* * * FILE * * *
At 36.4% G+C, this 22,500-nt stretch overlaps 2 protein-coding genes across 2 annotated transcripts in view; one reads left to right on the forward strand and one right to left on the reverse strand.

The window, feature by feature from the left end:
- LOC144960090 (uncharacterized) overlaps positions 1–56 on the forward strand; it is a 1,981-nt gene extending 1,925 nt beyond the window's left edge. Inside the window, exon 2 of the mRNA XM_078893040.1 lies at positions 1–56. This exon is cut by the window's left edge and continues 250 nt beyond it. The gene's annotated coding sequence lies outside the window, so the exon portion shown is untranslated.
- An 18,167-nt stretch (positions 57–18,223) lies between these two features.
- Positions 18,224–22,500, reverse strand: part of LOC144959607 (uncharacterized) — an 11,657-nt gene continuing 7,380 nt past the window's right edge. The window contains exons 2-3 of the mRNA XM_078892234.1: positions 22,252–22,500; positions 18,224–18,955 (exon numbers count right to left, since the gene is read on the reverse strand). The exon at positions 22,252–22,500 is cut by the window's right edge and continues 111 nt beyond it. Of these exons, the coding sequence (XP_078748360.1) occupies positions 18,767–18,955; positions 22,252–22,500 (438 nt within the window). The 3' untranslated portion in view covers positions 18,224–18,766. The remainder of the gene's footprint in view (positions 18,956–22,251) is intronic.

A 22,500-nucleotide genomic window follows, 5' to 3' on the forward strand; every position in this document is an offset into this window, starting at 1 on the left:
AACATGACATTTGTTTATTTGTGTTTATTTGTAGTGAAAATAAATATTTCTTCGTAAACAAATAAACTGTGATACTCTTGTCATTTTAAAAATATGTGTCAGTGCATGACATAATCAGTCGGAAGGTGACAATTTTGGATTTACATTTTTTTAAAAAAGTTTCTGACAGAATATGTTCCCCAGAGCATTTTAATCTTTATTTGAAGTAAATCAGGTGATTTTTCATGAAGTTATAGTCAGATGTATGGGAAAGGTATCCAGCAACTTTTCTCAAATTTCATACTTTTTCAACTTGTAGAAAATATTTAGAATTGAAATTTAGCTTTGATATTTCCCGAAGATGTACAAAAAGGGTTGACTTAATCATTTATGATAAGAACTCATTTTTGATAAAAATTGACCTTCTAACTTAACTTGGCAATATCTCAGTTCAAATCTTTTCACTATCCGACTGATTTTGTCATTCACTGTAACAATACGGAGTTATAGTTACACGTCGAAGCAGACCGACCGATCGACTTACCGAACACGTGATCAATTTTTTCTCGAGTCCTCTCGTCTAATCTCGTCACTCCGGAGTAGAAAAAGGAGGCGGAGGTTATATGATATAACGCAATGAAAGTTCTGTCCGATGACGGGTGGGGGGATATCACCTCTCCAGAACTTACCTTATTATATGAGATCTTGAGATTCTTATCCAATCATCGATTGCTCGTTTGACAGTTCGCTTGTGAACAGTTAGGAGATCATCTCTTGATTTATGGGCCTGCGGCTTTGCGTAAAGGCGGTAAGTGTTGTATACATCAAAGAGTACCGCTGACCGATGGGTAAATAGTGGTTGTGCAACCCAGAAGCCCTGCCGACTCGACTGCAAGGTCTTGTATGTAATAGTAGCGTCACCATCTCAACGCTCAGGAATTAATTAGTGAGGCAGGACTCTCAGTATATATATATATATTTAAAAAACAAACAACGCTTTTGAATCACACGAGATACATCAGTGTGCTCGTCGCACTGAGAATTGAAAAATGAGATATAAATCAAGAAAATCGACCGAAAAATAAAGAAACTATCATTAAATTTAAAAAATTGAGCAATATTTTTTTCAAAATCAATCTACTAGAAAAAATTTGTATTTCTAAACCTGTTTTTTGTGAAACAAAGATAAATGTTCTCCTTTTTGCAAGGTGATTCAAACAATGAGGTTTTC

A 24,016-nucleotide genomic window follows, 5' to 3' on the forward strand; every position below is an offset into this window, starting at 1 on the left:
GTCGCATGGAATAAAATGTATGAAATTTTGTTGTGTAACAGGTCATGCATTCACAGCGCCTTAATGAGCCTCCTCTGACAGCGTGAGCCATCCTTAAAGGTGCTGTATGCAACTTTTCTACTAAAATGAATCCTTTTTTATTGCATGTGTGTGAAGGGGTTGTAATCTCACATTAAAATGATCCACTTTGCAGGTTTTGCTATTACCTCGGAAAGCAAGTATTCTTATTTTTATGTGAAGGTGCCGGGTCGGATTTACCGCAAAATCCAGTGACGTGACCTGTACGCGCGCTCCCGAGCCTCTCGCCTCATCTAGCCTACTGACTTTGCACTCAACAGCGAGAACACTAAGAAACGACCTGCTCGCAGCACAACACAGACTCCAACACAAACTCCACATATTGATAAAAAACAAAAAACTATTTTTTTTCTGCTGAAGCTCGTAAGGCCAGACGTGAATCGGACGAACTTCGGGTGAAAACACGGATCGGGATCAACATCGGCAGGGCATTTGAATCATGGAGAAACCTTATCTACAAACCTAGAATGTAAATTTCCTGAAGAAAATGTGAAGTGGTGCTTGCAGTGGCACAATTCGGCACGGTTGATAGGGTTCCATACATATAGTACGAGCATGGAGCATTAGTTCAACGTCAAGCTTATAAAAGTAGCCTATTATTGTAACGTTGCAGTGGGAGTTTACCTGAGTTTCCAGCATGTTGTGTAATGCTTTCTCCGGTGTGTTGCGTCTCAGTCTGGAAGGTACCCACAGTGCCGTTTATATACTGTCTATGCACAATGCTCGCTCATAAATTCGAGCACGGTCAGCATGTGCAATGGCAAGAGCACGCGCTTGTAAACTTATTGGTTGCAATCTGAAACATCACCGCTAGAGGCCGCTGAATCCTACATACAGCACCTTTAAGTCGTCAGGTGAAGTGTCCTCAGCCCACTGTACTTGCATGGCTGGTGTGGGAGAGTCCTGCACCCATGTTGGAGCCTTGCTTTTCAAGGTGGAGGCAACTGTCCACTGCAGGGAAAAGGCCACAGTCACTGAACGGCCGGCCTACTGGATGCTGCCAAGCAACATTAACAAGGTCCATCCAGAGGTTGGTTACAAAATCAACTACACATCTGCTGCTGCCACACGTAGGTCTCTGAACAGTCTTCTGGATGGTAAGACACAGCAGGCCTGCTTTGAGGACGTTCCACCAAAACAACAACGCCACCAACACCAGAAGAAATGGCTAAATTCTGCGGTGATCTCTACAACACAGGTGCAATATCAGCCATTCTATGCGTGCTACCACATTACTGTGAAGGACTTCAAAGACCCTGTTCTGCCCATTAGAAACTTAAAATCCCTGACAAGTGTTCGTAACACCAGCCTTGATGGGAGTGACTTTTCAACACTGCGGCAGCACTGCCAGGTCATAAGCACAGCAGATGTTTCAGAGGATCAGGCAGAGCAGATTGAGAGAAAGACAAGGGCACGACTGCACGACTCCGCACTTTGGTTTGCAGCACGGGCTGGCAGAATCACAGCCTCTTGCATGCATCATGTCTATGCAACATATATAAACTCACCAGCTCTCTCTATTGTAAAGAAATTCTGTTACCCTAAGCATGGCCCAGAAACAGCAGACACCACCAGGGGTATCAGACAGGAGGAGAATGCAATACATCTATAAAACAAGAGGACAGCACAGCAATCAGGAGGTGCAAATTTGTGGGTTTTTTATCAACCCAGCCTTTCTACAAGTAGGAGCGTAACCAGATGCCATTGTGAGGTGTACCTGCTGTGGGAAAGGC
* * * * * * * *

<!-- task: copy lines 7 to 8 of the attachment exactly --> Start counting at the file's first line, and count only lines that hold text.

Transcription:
AACATGACATTTGTTTATTTGTGTTTATTTGTAGTGAAAATAAATATTTCTTCGTAAACAAATAAACTGTGATACTCTTGTCATTTTAAAAATATGTGTCAGTGCATGACATAATCAGTCGGAAGGTGACAATTTTGGATTTACATTTTTTTAAAAAAGTTTCTGACAGAATATGTTCCCCAGAGCATTTTAATCTTTATTTGAAGTAAATCAGGTGATTTTTCATGAAGTTATAGTCAGATGTATGGGAAAGGTATCCAGCAACTTTTCTCAAATTTCATACTTTTTCAACTTGTAGAAAATATTTAGAATTGAAATTTAGCTTTGATATTTCCCGAAGATGTACAAAAAGGGTTGACTTAATCATTTATGATAAGAACTCATTTTTGATAAAAATTGACCTTCTAACTTAACTTGGCAATATCTCAGTTCAAATCTTTTCACTATCCGACTGATTTTGTCATTCACTGTAACAATACGGAGTTATAGTTACACGTCGAAGCAGACCGACCGATCGACTTACCGAACACGTGATCAATTTTTTCTCGAGTCCTCTCGTCTAATCTCGTCACTCCGGAGTAGAAAAAGGAGGCGGAGGTTATATGATATAACGCAATGAAAGTTCTGTCCGATGACGGGTGGGGGGATATCACCTCTCCAGAACTTACCTTATTATATGAGATCTTGAGATTCTTATCCAATCATCGATTGCTCGTTTGACAGTTCGCTTGTGAACAGTTAGGAGATCATCTCTTGATTTATGGGCCTGCGGCTTTGCGTAAAGGCGGTAAGTGTTGTATACATCAAAGAGTACCGCTGACCGATGGGTAAATAGTGGTTGTGCAACCCAGAAGCCCTGCCGACTCGACTGCAAGGTCTTGTATGTAATAGTAGCGTCACCATCTCAACGCTCAGGAATTAATTAGTGAGGCAGGACTCTCAGTATATATATATATATTTAAAAAACAAACAACGCTTTTGAATCACACGAGATACATCAGTGTGCTCGTCGCACTGAGAATTGAAAAATGAGATATAAATCAAGAAAATCGACCGAAAAATAAAGAAACTATCATTAAATTTAAAAAATTGAGCAATATTTTTTTCAAAATCAATCTACTAGAAAAAATTTGTATTTCTAAACCTGTTTTTTGTGAAACAAAGATAAATGTTCTCCTTTTTGCAAGGTGATTCAAACAATGAGGTTTTC

A 24,016-nucleotide genomic window follows, 5' to 3' on the forward strand; every position below is an offset into this window, starting at 1 on the left: